Wednesday, February 6, 2013

Our First Telephone

courtesy free clip art
The year was 1936 and my dad needed to have a telephone so he could be called if there was extra work on the railroad. 

My Uncle lived with us and he also worked for the railroad and he too needed to use the phone for work.  Interesting enough my Uncle had a girl friend that worked for the telephone company and she was one of the operators.

Although we lived in the big city, we were on a party line, and sometimes the other party was using the phone so we would quietly hang up to be polite.

Our black telephone was tall with the speaker attached, and the receiver was on a cord.  When we picked up the receiver an operator spoke and said, “Number please.”  Then we would say “Fruitvale 456” and she would connect us to our party. 

In those days there was a district prefix that you would mention first then a short number, ours was Fruitvale, but there was Fairfax, Diamond and others.

I was in grammar school in the first grade, and was very interested in the telephone.  One day my mother was working in the garden, so I quietly lifted the receiver and heard “Number please.”

I gave her some silly numbers and then she quietly asked, “How is your mother today?”  I told her “She is fine.” “And what is she doing?”  “She is picking vegetables in the garden.”  Then she asked how my uncle was?  I was surprised and said, “Do you know me?  She said, I sure do, and it has been nice talking to you, but you had probably better go help your mother and tell her I said hello.  Good bye now and please hang up.”  I told her good bye and carefully hung up the phone.  I never did tell my mother the operator said to say "Hello."

I can’t honestly say that was my last phony phone call, but it was my first.  

Later when we kids were older, and we now had dial phones, we made some prank calls asking if their refrigerator was running?  When they replied yes, we told them to run and catch it - - as we laughed and hung up.   I hope you never did anything like that!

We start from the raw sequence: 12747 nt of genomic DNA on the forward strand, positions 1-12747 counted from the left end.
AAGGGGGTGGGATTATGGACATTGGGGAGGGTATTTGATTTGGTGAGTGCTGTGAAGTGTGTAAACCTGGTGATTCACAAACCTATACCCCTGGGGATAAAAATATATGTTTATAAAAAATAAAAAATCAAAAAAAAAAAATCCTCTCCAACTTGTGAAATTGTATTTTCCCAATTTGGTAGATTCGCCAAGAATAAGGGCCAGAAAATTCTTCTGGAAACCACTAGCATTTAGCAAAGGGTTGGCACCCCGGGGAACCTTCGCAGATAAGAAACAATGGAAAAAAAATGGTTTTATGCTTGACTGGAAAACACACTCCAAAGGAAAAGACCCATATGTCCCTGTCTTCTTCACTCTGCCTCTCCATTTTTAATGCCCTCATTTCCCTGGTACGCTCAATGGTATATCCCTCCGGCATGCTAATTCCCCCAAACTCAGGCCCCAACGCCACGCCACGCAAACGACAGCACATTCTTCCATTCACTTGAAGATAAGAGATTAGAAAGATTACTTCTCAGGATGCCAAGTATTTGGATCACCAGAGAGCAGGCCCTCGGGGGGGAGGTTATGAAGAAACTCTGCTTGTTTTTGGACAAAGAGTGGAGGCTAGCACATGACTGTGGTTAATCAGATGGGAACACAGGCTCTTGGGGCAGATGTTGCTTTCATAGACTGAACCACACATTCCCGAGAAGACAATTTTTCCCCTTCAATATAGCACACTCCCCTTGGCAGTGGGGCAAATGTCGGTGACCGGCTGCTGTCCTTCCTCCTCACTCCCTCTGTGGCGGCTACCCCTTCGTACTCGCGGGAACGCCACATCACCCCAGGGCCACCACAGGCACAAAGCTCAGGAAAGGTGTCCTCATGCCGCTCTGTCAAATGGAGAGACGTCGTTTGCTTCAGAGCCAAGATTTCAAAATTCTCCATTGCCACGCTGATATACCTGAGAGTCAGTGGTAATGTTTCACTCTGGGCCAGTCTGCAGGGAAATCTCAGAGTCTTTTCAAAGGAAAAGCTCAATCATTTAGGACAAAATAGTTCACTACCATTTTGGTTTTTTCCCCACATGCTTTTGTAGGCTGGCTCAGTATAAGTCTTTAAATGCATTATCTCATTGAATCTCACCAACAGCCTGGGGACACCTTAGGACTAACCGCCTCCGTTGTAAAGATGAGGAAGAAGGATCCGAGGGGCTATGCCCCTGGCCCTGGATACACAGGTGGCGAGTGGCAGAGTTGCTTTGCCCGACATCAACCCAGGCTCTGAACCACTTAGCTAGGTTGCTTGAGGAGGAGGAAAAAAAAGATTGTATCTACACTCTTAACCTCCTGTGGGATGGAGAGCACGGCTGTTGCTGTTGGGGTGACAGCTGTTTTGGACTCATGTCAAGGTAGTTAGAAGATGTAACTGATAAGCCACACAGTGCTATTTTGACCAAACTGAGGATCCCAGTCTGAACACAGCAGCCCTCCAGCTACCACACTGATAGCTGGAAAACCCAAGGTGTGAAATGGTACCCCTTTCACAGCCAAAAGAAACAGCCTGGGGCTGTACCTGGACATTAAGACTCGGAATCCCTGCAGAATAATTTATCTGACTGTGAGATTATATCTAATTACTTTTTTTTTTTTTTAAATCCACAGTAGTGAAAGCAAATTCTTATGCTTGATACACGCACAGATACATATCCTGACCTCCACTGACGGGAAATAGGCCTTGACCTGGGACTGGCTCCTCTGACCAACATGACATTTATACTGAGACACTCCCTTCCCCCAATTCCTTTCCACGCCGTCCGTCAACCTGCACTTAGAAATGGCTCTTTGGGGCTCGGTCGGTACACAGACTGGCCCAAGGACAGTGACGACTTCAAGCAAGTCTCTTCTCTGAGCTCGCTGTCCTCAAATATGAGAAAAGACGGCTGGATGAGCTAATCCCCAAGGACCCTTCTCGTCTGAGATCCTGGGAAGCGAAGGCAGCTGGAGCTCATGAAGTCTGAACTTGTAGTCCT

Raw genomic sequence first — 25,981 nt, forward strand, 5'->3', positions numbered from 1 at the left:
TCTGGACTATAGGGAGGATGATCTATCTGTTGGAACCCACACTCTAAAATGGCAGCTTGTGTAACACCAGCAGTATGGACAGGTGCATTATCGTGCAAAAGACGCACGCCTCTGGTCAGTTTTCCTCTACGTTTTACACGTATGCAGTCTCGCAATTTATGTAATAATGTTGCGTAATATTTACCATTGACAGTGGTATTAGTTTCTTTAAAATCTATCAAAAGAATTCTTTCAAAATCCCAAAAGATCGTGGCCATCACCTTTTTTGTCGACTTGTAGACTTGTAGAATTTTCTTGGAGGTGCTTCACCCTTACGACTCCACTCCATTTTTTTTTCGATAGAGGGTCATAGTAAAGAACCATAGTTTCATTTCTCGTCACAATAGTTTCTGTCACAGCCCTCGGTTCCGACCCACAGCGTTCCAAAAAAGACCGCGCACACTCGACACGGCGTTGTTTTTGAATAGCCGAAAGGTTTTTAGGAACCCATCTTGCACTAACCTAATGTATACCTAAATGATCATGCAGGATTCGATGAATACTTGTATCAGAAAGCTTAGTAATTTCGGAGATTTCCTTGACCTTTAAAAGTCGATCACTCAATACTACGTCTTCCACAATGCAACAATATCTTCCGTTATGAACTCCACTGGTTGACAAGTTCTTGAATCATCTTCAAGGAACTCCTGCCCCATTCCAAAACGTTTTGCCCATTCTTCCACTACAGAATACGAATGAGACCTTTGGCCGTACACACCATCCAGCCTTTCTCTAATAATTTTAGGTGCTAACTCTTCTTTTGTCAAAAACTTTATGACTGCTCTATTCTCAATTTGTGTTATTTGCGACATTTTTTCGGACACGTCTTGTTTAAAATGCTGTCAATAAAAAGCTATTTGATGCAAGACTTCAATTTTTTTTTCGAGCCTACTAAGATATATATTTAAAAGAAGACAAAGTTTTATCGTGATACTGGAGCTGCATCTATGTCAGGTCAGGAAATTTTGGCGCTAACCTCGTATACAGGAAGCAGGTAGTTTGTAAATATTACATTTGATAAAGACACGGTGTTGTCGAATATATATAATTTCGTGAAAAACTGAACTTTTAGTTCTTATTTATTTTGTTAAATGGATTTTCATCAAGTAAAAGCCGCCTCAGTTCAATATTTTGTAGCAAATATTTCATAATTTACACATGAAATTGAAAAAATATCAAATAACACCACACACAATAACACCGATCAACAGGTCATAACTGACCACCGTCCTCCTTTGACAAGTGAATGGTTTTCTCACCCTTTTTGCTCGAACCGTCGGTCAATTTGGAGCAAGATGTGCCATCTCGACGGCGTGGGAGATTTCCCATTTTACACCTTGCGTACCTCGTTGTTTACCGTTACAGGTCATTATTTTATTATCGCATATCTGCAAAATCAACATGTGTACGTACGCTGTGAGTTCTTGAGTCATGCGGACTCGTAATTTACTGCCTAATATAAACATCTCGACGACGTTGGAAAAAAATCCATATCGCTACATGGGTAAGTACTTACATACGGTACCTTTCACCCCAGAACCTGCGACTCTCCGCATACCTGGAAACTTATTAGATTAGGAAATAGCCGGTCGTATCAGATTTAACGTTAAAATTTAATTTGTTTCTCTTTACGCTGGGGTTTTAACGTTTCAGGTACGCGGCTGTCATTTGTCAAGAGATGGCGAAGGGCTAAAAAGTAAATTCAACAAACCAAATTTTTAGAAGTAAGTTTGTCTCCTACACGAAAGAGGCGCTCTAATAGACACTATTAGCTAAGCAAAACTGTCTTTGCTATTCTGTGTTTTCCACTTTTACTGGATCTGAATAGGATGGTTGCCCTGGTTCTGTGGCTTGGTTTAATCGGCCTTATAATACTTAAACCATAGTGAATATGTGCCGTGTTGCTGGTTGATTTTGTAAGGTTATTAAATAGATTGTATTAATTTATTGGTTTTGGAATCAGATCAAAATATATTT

Changes happened quickly and soon we had a dial phone, no more party line and the operators were now for long distance and information please.  The phone numbers changed too although they were not as long as we have now.  To make a long distance call, you dialed “O” and told the operator the city, state and the number.

Our phones of today are friendly and we program the numbers of our friends and family.  Many carry their phone in their purse or pocket, ready to take pictures and receive e-mail.  Amazing how fast some can text a message without even speaking.

It is not a fearful thing to use a phone and I think of contacting our Father in Heaven with a whisper.  We should not fear to speak to our God.  He is a God we and run to in confidence.

Hebrews 4:16  Let us therefore come boldly unto the throne of grace, that we may obtain
mercy, and find grace to help in time of need.

This post has been shared with Tracy at Winsome Wednesday



  1. I love reading your stories and the thought of having an open line with God. Call anytime. No busy line:)

  2. I remember party lines. I also have to admit that we did our share of prank phone calls too. Big surprise! It's funny looking back what we thought was funny as kids.

    All the technology to bring us closer with more convenience and yet as you said, mankind can't replicate the closeness of our omnipotent Father. What a wonderful thought to take into the day. Thanks, Hazel.

  3. Sometimes I miss the ring of my grandmother's old phone - and I miss the rotary dial. Mostly, I miss dialing my grandmother's number and her being on the other end:)

  4. Oh, Hazel, that's funny, you're conversation with the operator. She was a sweet and wise woman, wasn't she? Thanks for sharing these fun memories!


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